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This DIY LED Bucket Light was inspired by a similar build by The King of DIY on Youtube. It only cost about $15 to make, and the entire project took less than an hour.

This light hangs above my 40 gallon Lake Tanganyika shell-dweller aquarium. It uses a single LED bulb, which puts out plenty of light for a shallow 40 breeder layout with no plants.

LED Bucket Light
LED Bucket Light

Materials

All materials needed for this build are listed below, with links to buy them on Amazon.

  1.  1 x two gallon bucket (any color or style)- link
  2.  1 x clamp light (with 5.5 inch reflector) - link
  3.  1 x LED bulb - link
  4.  2 x eye bolts - link
  5.  1 x chain - link
  6.  1 x shelf bracket - link

I had all of the hanging hardware and the LED bulb laying around already. Most of these materials can be swapped out for something similar. For example, you could replace the bucket with a plastic pot.

How to Build a DIY Bucket Light

clamp light

1. Take apart the clamp light:

First remove the clamp. They are usually held on to the base by a thumb screw and come apart easily. Unscrew the metal reflector from the light as well, so that you have just the light socket base and the power cord.

2. Drill a hole in the bottom of the bucket

just large enough for the light socket to pass through, but not as large as the black plastic base. Insert the light socket into the hole as show below. Screw eye bolts into the base of the bucket.

Bucket Base

3. Assemble the light:

Insert the metal reflector into the bucket and screw it onto the plastic base. Install an LED bulb appropriate for the wattage and size of the light socket. The light is now complete.

Inside of Bucket Light
Inside of Bucket Light

4. Hang the light.

This step is pretty straight forward. Attach the chain to the eye bolts and hang it from your ceiling or wall.

DIY Bucket Light in use
DIY Bucket Light in use

Amazon Prime Day 2019

Amazon Prime Day is Amazon's annual "holiday" that’s exclusive to Prime subscribers. Historically, Prime Day has launched in mid-July, and Prime Day 2019 is actually two days long - July 15th and 16th. Deals begin at 12 AM PT on July 15th! If you don’t have Amazon Prime, you can sign up for a free trial just to take advantage of the deals. You may not find absolutely everything on your wish list during the Prime Day discounts, but it’s the best opportunity to stock up on gifts during the summer.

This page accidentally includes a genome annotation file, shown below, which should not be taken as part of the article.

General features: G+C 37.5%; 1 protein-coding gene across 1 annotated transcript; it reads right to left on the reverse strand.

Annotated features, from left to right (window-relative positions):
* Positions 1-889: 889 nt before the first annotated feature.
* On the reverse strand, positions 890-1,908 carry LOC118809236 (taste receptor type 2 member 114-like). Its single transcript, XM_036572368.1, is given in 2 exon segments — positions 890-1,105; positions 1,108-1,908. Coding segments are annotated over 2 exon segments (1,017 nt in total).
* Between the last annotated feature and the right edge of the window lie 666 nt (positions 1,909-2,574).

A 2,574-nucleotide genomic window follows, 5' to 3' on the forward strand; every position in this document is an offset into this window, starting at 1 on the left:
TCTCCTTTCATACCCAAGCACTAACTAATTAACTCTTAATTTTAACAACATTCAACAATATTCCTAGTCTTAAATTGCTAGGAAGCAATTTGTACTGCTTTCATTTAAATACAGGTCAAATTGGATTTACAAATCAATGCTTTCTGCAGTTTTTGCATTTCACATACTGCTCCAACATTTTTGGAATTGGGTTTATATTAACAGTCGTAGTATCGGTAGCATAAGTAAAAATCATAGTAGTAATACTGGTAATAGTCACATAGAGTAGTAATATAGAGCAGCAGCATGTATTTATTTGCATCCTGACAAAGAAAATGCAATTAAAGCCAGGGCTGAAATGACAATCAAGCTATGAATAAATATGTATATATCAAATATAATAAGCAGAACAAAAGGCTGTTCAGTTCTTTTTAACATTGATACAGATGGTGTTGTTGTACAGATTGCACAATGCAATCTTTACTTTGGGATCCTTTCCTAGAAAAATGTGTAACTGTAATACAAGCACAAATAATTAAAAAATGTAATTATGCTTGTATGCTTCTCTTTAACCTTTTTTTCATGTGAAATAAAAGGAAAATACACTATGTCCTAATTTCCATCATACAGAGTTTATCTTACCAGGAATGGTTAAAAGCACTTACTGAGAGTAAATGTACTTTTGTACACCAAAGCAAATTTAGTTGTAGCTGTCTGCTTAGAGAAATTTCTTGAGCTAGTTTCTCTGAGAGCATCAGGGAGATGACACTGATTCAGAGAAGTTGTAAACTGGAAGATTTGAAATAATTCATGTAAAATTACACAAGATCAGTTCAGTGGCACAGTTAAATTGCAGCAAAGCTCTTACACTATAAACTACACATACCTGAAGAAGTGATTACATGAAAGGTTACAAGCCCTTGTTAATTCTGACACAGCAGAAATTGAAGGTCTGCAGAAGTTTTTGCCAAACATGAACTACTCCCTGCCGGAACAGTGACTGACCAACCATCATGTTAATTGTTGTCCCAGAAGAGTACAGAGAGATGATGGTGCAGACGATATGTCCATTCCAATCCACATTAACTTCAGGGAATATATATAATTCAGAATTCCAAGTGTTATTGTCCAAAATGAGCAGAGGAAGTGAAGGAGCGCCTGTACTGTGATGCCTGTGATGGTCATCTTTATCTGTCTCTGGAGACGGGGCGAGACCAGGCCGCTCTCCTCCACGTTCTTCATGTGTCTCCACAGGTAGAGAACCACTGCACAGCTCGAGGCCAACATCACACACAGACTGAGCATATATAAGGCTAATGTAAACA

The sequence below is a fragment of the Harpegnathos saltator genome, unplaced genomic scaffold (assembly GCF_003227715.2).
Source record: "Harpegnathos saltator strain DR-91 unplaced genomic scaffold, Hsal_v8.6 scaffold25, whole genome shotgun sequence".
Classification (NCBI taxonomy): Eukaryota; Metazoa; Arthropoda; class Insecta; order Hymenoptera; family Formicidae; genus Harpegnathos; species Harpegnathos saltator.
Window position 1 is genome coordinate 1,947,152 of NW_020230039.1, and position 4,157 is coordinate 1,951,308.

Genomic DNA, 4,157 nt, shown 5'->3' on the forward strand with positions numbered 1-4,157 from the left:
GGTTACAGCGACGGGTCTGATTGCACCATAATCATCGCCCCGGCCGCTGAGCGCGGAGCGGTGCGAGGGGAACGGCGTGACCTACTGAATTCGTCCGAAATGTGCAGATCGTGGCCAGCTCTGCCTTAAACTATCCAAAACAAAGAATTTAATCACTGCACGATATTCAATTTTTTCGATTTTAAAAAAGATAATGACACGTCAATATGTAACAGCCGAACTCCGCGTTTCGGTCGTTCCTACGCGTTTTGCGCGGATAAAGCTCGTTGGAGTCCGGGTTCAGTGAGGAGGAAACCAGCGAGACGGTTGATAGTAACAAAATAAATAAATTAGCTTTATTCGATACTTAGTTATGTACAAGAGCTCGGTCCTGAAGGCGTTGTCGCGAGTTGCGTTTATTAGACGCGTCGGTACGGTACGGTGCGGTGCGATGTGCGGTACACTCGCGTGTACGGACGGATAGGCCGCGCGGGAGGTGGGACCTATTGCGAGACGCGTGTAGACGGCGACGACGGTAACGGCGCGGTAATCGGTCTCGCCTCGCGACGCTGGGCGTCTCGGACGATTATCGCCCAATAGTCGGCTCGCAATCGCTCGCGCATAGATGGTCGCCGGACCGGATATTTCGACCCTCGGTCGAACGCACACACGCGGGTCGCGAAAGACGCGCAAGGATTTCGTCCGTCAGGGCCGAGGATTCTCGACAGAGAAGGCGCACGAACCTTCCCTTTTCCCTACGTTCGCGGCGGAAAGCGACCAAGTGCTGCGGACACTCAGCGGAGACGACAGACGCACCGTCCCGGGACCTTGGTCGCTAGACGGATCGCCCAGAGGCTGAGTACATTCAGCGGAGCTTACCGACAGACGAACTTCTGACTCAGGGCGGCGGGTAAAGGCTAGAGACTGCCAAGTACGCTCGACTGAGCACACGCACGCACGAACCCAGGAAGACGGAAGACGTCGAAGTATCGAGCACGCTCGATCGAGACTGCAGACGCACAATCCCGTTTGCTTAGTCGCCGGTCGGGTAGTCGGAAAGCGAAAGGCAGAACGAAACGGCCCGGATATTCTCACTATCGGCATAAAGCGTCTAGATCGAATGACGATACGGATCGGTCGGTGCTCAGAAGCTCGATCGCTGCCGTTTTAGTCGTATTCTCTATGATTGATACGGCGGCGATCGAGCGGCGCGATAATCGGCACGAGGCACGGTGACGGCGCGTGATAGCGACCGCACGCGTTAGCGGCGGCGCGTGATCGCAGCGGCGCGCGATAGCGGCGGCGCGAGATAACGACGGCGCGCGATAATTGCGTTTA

Best Amazon Prime Day Deals for Aquarium Enthusiasts

The best aquarium and fish related deals will be listed here and this post will be updated during the sale as new deals go live.

See the full list of Aquarium related Prime Day deals here

Smart Plugs - Control your Aquarium Equipment Remotely

Shop Smart plug deals on Amazon

Smart plugs that are wifi controlled are a good way to control your lights, circulation pumps, or any gear you want to be able to switch on and off easily.

Kasa Smart WiFi Plug by TP-Link – Smart Plug, No Hub Required, Works with Alexa and Google (HS100)

Kasa Smart WiFi Plug by TP-Link: $11.68 on sale

Amazon Smart Plug, works with Alexa

Aquarium Lighting Deals

NICREW ClassicLED Plus LED Aquarium Light, Full Spectrum Fish Tank Light for Freshwater

Nicrew Aquarium Lights are on sale on Amazon for Prime Day!

I wrote this review on the Nicrew LED lights - these are an awesome deal on sale. Now is a good time to upgrade your old florescent lighting and get some LEDs on your setup.